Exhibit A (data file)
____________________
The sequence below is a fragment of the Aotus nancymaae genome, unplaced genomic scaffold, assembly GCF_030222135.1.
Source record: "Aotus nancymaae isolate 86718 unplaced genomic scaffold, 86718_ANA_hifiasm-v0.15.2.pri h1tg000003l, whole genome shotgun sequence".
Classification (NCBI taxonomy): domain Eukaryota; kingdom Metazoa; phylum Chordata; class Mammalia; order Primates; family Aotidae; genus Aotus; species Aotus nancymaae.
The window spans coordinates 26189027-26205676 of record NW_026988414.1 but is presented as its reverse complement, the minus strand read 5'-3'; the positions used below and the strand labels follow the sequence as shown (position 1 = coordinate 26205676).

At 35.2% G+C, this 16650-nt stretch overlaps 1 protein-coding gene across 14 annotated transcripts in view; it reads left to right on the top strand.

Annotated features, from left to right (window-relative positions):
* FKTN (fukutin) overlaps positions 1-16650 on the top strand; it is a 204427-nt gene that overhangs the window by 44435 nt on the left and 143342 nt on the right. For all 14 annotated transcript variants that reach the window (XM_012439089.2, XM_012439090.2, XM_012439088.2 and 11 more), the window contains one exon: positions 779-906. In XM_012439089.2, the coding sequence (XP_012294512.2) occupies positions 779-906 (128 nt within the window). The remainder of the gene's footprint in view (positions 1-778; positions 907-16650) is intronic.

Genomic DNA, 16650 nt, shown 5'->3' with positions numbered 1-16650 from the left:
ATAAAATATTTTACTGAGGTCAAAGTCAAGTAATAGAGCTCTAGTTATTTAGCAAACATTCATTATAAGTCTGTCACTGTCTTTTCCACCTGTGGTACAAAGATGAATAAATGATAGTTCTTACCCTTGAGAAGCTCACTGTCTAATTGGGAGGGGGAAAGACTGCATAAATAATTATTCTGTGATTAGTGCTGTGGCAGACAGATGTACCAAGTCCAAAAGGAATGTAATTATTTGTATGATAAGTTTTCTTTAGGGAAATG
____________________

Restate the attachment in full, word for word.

The sequence below is a fragment of the Aotus nancymaae genome, unplaced genomic scaffold, assembly GCF_030222135.1.
Source record: "Aotus nancymaae isolate 86718 unplaced genomic scaffold, 86718_ANA_hifiasm-v0.15.2.pri h1tg000003l, whole genome shotgun sequence".
Classification (NCBI taxonomy): domain Eukaryota; kingdom Metazoa; phylum Chordata; class Mammalia; order Primates; family Aotidae; genus Aotus; species Aotus nancymaae.
The window spans coordinates 26189027-26205676 of record NW_026988414.1 but is presented as its reverse complement, the minus strand read 5'-3'; the positions used below and the strand labels follow the sequence as shown (position 1 = coordinate 26205676).

At 35.2% G+C, this 16650-nt stretch overlaps 1 protein-coding gene across 14 annotated transcripts in view; it reads left to right on the top strand.

Annotated features, from left to right (window-relative positions):
* FKTN (fukutin) overlaps positions 1-16650 on the top strand; it is a 204427-nt gene that overhangs the window by 44435 nt on the left and 143342 nt on the right. For all 14 annotated transcript variants that reach the window (XM_012439089.2, XM_012439090.2, XM_012439088.2 and 11 more), the window contains one exon: positions 779-906. In XM_012439089.2, the coding sequence (XP_012294512.2) occupies positions 779-906 (128 nt within the window). The remainder of the gene's footprint in view (positions 1-778; positions 907-16650) is intronic.

Genomic DNA, 16650 nt, shown 5'->3' with positions numbered 1-16650 from the left:
ATAAAATATTTTACTGAGGTCAAAGTCAAGTAATAGAGCTCTAGTTATTTAGCAAACATTCATTATAAGTCTGTCACTGTCTTTTCCACCTGTGGTACAAAGATGAATAAATGATAGTTCTTACCCTTGAGAAGCTCACTGTCTAATTGGGAGGGGGAAAGACTGCATAAATAATTATTCTGTGATTAGTGCTGTGGCAGACAGATGTACCAAGTCCAAAAGGAATGTAATTATTTGTATGATAAGTTTTCTTTAGGGAAATG